September 23 2014 Latest news:
Adam Gretton, Health correspondent
Tuesday, May 20, 2014
Officials have pledged to make further changes to a Norfolk hospital after unveiling its first dementia-friendly ward.
Staff at the Norfolk and Norwich University Hospital have used funding from the Norfolk and Suffolk Dementia Alliance to make Elsing Ward more homely and easier for patients to negotiate.
The ward, which looks after elderly patients - many of whom have some form of dementia or cognitive impairment - has undergone a transformation over the last year.
Managers have introduced new colour coded bays and toilets and amended or removed signage to make it easier for patients to find their way around the ward.
A number of recognisable photographic scenes of Norfolk, including Cromer Pier, Wells, and Happisburgh lighthouse, have also been placed around the ward to help trigger off people’s memories and make it a more relaxing environment.
Officials from the N&N used research from the King’s Fund showing that the introduction of contrasting and bright colours such as purple and yellow and green and blue were easier to spot for people who were losing the ability to identify different colours.
Day and date clocks have also been installed in each bay to help patients who are feeling confused or disorientated.
A multi-purpose day room has also been created on Elsing Ward where patients can play board or card games and there is a TV to show archive DVDs.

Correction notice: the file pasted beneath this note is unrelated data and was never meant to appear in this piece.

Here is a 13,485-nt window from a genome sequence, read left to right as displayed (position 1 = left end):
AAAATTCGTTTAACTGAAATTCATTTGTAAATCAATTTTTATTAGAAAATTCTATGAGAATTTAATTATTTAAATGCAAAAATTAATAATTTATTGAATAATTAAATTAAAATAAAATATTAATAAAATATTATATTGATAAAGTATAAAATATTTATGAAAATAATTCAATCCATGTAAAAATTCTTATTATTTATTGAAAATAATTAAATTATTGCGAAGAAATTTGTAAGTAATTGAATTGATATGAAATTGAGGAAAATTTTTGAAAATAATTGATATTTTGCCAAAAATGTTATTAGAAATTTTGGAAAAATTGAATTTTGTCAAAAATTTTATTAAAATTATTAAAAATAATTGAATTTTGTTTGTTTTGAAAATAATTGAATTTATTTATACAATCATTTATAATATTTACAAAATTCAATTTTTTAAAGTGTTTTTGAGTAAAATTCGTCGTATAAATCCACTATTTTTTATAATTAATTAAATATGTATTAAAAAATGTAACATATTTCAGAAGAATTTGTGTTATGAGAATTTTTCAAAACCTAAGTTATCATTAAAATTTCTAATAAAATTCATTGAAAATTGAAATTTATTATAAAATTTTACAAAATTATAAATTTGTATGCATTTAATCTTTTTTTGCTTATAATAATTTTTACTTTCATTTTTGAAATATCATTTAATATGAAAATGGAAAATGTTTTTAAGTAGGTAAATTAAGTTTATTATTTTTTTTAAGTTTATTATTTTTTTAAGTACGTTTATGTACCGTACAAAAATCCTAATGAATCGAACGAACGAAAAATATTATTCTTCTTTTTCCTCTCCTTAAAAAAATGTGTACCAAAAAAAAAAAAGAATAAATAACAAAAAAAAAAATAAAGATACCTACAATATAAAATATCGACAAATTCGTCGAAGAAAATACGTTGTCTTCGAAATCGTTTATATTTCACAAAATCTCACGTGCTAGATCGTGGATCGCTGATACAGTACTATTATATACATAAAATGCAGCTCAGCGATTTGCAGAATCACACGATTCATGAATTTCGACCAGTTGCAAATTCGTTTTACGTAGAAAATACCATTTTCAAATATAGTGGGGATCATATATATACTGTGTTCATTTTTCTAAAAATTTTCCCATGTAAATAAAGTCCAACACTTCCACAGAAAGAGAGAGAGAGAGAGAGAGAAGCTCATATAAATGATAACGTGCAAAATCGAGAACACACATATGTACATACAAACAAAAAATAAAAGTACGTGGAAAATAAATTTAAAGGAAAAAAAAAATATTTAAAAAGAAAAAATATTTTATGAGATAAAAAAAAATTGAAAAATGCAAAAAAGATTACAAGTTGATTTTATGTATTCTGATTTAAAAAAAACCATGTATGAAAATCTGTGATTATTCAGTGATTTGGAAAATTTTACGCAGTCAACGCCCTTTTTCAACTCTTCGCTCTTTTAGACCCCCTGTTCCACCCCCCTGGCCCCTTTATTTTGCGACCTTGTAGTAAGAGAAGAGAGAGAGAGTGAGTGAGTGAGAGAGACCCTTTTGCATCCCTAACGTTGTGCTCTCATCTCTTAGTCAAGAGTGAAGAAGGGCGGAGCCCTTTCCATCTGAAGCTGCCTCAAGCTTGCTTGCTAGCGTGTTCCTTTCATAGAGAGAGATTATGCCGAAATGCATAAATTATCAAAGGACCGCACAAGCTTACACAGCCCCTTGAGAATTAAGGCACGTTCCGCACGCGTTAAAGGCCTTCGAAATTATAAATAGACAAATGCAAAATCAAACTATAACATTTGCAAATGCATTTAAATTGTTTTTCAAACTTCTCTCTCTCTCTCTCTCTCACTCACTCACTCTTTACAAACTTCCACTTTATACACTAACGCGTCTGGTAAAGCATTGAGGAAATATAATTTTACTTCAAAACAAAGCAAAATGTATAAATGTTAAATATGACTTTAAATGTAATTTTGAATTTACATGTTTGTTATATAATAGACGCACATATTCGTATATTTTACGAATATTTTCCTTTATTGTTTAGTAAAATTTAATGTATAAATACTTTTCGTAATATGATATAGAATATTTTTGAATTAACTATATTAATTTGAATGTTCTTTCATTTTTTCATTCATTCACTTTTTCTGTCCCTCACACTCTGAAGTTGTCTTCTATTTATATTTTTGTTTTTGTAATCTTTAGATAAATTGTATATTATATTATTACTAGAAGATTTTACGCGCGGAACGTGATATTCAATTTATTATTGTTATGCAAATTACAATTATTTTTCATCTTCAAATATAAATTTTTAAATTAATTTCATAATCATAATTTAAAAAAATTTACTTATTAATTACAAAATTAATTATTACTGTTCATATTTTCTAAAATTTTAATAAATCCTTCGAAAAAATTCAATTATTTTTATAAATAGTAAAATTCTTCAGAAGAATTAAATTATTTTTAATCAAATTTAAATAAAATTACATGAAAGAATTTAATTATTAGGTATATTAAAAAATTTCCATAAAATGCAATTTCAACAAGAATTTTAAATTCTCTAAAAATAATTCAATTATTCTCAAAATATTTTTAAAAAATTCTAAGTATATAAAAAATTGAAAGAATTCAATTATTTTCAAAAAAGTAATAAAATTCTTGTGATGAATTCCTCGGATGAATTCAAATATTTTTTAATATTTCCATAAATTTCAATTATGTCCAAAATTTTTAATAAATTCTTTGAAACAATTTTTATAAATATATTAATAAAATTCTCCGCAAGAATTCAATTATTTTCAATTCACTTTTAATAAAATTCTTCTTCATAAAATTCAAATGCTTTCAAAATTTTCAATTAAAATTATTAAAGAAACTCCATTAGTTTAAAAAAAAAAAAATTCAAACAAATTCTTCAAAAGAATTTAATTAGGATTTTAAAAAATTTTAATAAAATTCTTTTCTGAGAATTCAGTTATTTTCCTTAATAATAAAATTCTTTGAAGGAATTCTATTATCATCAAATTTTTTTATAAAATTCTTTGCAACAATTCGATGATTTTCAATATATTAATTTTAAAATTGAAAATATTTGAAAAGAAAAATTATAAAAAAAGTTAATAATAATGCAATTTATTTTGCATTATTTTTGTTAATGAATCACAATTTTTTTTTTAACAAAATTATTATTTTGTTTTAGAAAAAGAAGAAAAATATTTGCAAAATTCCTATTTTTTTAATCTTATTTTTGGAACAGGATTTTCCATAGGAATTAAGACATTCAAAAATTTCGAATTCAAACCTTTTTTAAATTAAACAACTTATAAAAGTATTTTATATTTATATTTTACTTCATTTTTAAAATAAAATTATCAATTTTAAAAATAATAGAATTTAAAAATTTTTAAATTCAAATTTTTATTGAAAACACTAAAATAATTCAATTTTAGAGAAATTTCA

Liz Yaxley, dementia services project manager at the N&N said: “We wanted the whole ward to have a warm feeling and feel more homely. It helps their general wellbeing and triggers off people’s memories and gets them walking. We encourage mobility and for the patients to walk around the ward and there are places they can stop off and have a chat.”
“We hope people find their way better by the colour-coded bays and toilets and if they go for a walk, they know where to come back to. It helps people feel more relaxed and more cared for and increases their sense of wellbeing and makes them feel more secure and calmer.”
Around a third of patients taken to the N&N have been diagnosed with dementia, or are suspected of having the condition, or have cognitive impairment.
Jane Douglas, matron in older person’s medicine, said they first started working on creating a dementia-friendly room in 2011 after receiving funding from the dementia alliance. The work at Elsing Ward was completed two months ago.
“Our aspiration is to make the hospital dementia-friendly across the hospital and we have started to look at signage and other environmental changes like colour coding.”
“It can be traumatic going from one ward to another and this ward is more calmer and makes a huge difference. We have had good Friends and Family results and we have not had any concerns from people,” she said.
A range of activities are arranged for dementia patients at the hospital, including a fortnightly singing and dancing session on the ward.
■ Three new dementia support workers started working on inpatient wards at the Norfolk and Norwich University Hospital earlier this year with the aim of enhancing the experience of patients with Alzheimer’s Disease and other forms of dementia.
The new roles, which also offer specialist advice and support to the relatives and carers of people with dementia, were funded by a local charity who have asked to remain anonymous.
Officials from the N&N said the donation would fund the dementia support workers for five years and the hospital would look to extend the roles to outpatient services in the future.
The dementia support workers received training by the Norfolk and Suffolk Dementia Alliance, the Alzheimer’s Society, MIND and Norfolk Library Services.
Their job is to signpost families to support services and work with patients on a one to one basis to promote wellbeing and cognitive stimulation by reading to dementia patients and doing therapeutic hand massages.